News From The RAC
February ended three consecutive months of petrol and diesel price increases with 2p a litre coming off the average price of both fuels during the course of the month, data from RAC Fuel Watch reveals.
The average price of unleaded dropped to 120.14p from 122.34p and diesel to 122.86p from 125.08p following two major cuts from Britain’s ‘big four’ supermarkets made within days of each other. This was in response to calls for cuts from the RAC (8 Feb & 15 Feb) due to the falling price of both fuels on the wholesale market, which was itself triggered by a fall in the oil price. The cost of a barrel of Brent crude ended February 4% lower than at the start at $65.66 having dropped to a near three-month low of $61.46 in the middle of the month (13 February).
The fall in the oil price was caused by both an unexpected increase in fuel stocks in the United States and the reopening of the major Forties oil pipeline in the North Sea which had been closed for unplanned maintenance – with it open again, nearly half a billion extra barrels of oil a day are made available to the market.
RAC fuel spokesman Simon Williams said: “After a succession of fuel price rises taking petrol to its highest level in three years in January, motorists finally saw a reversal of fortune in February as a result of a lower oil price which made some significant cuts at the pumps possible.
“We commended the supermarkets for responding swiftly to our calls for pump price reductions, not least because we know what impact their pricing can have on other fuel retailers. But we do understand how much harder it can be for smaller retailers who don’t buy as frequently as the supermarkets to cut their prices as a result of sudden or short-term wholesale price changes. However, we are aware of some smaller retailers who pride themselves on having very low prices.
“The question for drivers now, of course, is what happens to prices next. While the pound has weakened a little against the dollar – which is important as fuel is traded in dollars – the oil price remains around $65. This has created some downward pressure on wholesale petrol and diesel prices. Whether this means there is scope for another forecourt price cut in the next few weeks remains to be seen and is something we will monitor extremely closely.”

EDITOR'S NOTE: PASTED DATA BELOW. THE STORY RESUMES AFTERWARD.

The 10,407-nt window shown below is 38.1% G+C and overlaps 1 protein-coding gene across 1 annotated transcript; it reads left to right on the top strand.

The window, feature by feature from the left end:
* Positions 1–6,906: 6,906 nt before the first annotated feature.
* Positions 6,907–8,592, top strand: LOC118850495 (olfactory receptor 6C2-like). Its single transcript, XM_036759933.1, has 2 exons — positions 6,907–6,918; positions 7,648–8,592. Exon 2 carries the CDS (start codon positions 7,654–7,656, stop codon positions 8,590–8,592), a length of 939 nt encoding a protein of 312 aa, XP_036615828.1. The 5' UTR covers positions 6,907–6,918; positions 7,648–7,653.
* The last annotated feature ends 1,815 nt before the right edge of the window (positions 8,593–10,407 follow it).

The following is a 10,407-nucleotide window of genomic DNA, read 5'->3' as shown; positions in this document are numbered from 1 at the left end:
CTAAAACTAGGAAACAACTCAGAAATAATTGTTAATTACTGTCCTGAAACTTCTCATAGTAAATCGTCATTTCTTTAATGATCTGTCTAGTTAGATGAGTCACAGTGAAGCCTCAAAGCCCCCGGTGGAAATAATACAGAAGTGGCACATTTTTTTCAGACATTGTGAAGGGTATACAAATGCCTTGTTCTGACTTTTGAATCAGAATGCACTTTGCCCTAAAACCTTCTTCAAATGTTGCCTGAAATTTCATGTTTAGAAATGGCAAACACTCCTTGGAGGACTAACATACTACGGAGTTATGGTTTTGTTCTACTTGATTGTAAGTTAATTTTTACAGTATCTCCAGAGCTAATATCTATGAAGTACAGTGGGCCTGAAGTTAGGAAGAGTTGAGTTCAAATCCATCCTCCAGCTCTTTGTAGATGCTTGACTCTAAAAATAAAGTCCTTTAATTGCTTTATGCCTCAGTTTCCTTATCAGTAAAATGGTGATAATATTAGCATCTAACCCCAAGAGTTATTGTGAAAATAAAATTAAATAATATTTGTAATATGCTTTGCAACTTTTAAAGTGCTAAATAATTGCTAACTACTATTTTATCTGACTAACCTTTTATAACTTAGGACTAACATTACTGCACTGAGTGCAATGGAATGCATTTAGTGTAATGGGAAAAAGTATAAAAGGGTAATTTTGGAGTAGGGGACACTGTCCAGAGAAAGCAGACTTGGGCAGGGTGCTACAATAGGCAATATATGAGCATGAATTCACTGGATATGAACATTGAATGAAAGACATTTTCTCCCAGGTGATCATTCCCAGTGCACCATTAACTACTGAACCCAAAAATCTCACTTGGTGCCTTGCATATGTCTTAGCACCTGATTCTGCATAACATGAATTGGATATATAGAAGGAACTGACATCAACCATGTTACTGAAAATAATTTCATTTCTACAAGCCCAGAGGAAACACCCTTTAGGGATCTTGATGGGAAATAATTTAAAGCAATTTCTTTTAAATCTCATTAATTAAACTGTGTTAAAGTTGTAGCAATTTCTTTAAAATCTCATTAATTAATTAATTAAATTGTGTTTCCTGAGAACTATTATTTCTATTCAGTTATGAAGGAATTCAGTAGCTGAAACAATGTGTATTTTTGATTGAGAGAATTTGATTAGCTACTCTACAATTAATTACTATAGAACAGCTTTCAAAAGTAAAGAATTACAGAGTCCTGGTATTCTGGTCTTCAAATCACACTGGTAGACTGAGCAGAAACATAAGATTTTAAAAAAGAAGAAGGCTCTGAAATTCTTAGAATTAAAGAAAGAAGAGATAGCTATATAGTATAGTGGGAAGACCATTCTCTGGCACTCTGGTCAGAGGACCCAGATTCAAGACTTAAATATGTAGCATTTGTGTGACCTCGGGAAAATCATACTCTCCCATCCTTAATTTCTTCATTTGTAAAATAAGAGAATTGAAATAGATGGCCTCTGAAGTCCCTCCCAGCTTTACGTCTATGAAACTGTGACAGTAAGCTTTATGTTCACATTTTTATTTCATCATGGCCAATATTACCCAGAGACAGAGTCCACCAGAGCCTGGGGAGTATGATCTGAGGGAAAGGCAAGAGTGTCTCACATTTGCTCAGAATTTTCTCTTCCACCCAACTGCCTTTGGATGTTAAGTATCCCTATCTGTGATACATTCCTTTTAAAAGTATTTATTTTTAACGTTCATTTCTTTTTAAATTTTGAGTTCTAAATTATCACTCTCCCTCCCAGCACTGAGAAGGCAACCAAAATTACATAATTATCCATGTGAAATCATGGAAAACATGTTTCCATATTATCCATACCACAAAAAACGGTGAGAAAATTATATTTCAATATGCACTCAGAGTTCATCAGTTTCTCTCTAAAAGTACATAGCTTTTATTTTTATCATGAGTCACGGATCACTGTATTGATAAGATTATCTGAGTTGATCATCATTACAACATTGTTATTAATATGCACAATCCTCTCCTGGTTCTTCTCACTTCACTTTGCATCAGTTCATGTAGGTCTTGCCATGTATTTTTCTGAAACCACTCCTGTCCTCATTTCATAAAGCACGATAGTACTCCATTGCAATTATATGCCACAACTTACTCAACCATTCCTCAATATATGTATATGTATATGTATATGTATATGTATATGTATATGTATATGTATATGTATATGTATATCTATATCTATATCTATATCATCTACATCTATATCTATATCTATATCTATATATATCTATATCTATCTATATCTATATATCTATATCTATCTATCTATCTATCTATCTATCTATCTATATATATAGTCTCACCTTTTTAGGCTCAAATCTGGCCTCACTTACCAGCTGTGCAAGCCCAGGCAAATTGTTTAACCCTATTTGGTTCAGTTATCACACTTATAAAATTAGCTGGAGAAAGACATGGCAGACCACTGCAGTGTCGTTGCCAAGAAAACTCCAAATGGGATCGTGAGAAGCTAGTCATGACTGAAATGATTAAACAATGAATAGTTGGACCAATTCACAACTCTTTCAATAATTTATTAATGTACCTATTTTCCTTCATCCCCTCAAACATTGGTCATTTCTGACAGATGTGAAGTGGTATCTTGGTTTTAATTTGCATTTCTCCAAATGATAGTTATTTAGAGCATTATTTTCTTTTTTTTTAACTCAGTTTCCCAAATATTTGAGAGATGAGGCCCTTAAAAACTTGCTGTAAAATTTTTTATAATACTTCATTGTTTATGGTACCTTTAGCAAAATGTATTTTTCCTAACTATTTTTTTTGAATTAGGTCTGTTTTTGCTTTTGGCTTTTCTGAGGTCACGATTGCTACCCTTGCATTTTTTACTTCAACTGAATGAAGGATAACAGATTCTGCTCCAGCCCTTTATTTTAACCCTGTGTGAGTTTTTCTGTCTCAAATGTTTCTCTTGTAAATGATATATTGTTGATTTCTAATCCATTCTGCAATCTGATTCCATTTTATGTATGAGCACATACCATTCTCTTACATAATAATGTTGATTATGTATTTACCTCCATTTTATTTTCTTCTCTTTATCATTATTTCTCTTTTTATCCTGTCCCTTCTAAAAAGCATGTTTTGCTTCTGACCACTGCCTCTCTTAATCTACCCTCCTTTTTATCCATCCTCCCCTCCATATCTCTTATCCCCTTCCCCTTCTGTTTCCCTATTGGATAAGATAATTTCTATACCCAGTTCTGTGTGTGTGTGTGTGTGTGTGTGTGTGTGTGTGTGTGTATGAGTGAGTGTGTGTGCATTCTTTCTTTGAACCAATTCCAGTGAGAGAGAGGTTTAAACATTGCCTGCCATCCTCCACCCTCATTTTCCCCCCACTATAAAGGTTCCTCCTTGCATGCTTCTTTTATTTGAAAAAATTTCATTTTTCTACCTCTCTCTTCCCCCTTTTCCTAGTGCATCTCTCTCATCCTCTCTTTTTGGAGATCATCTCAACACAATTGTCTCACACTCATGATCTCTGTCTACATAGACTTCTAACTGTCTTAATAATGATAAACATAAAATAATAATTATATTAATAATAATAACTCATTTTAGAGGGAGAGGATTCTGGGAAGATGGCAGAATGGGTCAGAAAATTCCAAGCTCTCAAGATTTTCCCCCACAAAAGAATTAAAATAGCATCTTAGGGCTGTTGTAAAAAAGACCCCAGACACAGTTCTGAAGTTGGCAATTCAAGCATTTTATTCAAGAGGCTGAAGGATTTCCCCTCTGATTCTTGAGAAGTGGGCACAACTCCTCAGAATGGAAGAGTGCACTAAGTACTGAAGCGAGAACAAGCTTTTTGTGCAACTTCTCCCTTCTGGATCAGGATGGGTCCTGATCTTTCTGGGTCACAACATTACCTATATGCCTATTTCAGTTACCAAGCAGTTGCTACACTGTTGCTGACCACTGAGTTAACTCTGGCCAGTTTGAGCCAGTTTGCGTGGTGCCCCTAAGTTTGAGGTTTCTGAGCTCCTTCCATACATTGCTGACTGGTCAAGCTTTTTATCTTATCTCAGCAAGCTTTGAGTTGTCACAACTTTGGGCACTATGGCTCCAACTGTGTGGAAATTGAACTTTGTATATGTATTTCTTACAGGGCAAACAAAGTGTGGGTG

It now costs on average £66.08 to fill the tank of a 55-litre family petrol car, or £67.57 if the car runs on diesel. The average price of filling up at a supermarket stands at £64.34 for petrol (116.98p per litre) and £65.75 for diesel (119.54p per litre).
Regional fuel price variation
While Wales recorded the largest drop in its average unleaded prices in February (down 2.65p through the month), the cheapest petrol was sold in the North East (119.08p per litre). The South East was once again the most expensive place to buy unleaded at 121.19p per litre.
Northern Ireland remains the cheapest place to buy diesel at an average of 121.76p per litre, contrasting with the South East that remains the most expensive location to purchase the fuel (123.68p per litre). Scotland recorded the largest fall in diesel prices this month, a drop of 2.55p (122.86p per litre).
February also saw a continuation of the phenomenon of supermarket-led ‘hyper local’ fuel price wars, where fuel is being sold at loss in a bid to win customers to their stores. For instance, in Taunton in Somerset three supermarkets have been trying to outdo each other to attract drivers, leading to prices as low as £108.7 for unleaded (Tuesday 6 March).
Regional average unleaded pump prices
|North East (cheapest)||121.67||119.08||-2.59p|
|Yorkshire And The Humber||121.69||119.43||-2.26p|
|East of England||123.07||120.83||-2.24p|
|South East (most expensive)||123.20||121.19||-2.01p|
Regional average diesel pump prices
|Yorkshire And The Humber||124.48||122.12||-2.36p|
|Northern Ireland (cheapest)||123.93||121.76||-2.17p|
|East of England||125.81||123.76||-2.05|
|South East (most expensive)||125.73||123.68||-2.05|
Motorists can keep abreast of the latest fuel prices by visiting: rac.co.uk/fuelwatch or following #racfuelwatch on Twitter.